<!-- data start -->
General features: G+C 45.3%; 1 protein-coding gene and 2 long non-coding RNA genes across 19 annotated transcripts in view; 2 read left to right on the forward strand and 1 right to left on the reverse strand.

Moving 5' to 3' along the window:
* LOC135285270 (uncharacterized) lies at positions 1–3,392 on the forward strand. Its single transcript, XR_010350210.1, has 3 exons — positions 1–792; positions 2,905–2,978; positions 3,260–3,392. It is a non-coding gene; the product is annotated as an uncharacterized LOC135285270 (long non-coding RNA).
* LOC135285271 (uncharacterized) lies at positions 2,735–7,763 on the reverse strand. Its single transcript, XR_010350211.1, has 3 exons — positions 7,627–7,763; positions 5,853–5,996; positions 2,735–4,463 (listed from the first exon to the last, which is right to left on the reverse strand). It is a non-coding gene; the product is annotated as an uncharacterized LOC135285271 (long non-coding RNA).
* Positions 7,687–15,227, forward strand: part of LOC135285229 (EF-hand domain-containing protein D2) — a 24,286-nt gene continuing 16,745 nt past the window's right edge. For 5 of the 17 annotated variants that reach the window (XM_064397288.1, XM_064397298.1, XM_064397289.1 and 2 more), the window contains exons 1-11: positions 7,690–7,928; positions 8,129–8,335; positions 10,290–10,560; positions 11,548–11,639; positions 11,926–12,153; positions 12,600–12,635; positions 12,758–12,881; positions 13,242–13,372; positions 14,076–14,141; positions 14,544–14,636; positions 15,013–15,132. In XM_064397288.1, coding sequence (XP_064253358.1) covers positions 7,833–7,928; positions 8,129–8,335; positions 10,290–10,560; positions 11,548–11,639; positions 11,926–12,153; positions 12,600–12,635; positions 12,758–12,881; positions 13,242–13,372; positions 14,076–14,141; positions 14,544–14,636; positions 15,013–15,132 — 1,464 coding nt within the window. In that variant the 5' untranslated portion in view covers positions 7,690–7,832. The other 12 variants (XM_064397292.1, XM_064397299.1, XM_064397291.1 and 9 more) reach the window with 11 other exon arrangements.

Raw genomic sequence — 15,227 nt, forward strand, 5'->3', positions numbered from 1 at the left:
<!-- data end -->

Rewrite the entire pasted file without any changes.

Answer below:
General features: G+C 45.3%; 1 protein-coding gene and 2 long non-coding RNA genes across 19 annotated transcripts in view; 2 read left to right on the forward strand and 1 right to left on the reverse strand.

Moving 5' to 3' along the window:
* LOC135285270 (uncharacterized) lies at positions 1–3,392 on the forward strand. Its single transcript, XR_010350210.1, has 3 exons — positions 1–792; positions 2,905–2,978; positions 3,260–3,392. It is a non-coding gene; the product is annotated as an uncharacterized LOC135285270 (long non-coding RNA).
* LOC135285271 (uncharacterized) lies at positions 2,735–7,763 on the reverse strand. Its single transcript, XR_010350211.1, has 3 exons — positions 7,627–7,763; positions 5,853–5,996; positions 2,735–4,463 (listed from the first exon to the last, which is right to left on the reverse strand). It is a non-coding gene; the product is annotated as an uncharacterized LOC135285271 (long non-coding RNA).
* Positions 7,687–15,227, forward strand: part of LOC135285229 (EF-hand domain-containing protein D2) — a 24,286-nt gene continuing 16,745 nt past the window's right edge. For 5 of the 17 annotated variants that reach the window (XM_064397288.1, XM_064397298.1, XM_064397289.1 and 2 more), the window contains exons 1-11: positions 7,690–7,928; positions 8,129–8,335; positions 10,290–10,560; positions 11,548–11,639; positions 11,926–12,153; positions 12,600–12,635; positions 12,758–12,881; positions 13,242–13,372; positions 14,076–14,141; positions 14,544–14,636; positions 15,013–15,132. In XM_064397288.1, coding sequence (XP_064253358.1) covers positions 7,833–7,928; positions 8,129–8,335; positions 10,290–10,560; positions 11,548–11,639; positions 11,926–12,153; positions 12,600–12,635; positions 12,758–12,881; positions 13,242–13,372; positions 14,076–14,141; positions 14,544–14,636; positions 15,013–15,132 — 1,464 coding nt within the window. In that variant the 5' untranslated portion in view covers positions 7,690–7,832. The other 12 variants (XM_064397292.1, XM_064397299.1, XM_064397291.1 and 9 more) reach the window with 11 other exon arrangements.

Raw genomic sequence — 15,227 nt, forward strand, 5'->3', positions numbered from 1 at the left: